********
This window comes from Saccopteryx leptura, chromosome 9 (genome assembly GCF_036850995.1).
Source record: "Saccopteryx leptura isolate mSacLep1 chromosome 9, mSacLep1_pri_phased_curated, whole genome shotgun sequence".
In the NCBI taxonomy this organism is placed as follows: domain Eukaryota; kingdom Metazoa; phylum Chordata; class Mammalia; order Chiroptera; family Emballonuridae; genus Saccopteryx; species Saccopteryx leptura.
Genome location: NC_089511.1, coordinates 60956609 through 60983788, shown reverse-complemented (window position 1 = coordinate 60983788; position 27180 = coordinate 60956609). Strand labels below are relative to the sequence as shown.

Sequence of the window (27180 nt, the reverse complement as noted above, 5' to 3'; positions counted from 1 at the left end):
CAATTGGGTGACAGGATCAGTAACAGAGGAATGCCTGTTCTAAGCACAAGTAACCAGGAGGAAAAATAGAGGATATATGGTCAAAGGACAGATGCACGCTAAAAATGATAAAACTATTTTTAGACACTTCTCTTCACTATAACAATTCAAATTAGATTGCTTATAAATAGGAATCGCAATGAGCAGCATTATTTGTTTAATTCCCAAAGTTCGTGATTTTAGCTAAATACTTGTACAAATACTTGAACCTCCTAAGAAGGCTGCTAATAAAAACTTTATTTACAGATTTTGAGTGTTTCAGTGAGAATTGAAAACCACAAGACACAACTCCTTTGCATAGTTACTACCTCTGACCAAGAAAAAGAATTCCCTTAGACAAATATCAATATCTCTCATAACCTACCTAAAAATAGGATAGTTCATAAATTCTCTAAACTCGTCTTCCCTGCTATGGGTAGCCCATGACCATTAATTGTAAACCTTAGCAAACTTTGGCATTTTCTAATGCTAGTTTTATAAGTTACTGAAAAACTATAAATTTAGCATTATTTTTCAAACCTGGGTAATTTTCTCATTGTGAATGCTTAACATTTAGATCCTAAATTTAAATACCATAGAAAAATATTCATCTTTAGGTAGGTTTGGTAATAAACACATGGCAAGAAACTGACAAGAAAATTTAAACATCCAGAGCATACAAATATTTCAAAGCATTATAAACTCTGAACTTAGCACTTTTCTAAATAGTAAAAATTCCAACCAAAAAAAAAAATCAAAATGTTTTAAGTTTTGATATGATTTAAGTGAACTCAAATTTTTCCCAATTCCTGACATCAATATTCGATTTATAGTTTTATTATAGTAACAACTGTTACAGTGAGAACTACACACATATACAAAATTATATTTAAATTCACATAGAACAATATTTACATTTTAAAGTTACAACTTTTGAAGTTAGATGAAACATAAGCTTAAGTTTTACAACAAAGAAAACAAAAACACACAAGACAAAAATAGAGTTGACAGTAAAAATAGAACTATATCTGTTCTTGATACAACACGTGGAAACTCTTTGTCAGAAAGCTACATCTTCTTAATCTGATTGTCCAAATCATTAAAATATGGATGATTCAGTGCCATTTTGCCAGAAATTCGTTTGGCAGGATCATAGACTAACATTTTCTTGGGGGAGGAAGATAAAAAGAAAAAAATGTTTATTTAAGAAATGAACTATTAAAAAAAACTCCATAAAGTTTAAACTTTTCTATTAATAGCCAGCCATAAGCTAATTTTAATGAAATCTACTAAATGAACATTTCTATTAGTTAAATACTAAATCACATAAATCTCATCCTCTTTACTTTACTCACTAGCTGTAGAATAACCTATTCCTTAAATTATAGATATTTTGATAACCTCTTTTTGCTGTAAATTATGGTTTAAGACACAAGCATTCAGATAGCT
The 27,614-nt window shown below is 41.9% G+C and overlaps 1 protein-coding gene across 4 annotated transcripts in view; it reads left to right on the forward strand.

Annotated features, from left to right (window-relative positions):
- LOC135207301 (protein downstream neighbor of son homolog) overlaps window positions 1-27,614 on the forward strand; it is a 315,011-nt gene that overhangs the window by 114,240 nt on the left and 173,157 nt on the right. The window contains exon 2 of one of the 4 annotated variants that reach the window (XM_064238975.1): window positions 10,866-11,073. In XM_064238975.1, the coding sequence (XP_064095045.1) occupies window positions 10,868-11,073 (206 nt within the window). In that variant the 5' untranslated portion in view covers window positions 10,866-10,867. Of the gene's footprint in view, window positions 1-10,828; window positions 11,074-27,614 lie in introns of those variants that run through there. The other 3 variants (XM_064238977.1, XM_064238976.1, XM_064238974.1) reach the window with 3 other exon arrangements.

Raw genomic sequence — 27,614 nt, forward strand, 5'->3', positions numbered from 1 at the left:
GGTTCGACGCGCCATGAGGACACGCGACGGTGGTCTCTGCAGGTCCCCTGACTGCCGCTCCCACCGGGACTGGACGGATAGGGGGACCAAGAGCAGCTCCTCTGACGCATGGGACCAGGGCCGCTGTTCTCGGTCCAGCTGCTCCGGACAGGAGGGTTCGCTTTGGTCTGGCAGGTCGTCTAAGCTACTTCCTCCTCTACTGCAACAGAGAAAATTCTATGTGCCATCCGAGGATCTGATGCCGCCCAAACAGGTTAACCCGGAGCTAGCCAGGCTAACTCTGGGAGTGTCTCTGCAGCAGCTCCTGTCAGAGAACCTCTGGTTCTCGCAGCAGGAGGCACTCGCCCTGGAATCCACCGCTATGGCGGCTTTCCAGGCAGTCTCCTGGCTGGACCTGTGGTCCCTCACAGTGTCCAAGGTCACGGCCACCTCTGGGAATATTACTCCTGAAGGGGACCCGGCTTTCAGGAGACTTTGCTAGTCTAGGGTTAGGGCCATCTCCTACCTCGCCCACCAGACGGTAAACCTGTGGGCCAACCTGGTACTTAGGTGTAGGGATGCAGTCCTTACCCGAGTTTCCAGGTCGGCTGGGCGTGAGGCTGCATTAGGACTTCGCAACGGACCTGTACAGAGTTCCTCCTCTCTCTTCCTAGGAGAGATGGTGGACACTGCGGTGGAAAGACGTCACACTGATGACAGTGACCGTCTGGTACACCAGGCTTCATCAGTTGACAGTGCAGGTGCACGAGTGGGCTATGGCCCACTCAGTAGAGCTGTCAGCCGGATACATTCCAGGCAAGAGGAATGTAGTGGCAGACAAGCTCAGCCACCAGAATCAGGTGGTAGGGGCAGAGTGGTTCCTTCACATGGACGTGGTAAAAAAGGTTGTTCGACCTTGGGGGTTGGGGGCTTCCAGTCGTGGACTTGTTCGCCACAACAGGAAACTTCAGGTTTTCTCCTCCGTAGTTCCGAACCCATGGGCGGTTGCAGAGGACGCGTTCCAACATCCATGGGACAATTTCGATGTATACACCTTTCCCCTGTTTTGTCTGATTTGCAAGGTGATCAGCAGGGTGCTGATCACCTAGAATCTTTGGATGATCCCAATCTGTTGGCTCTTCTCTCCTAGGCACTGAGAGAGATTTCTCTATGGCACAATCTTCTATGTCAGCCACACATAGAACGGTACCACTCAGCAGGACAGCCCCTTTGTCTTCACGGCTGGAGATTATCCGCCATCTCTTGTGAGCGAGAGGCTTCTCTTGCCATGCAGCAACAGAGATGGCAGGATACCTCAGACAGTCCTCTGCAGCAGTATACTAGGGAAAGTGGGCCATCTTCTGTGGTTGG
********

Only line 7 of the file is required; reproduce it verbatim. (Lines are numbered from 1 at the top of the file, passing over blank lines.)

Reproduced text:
The 27,614-nt window shown below is 41.9% G+C and overlaps 1 protein-coding gene across 4 annotated transcripts in view; it reads left to right on the forward strand.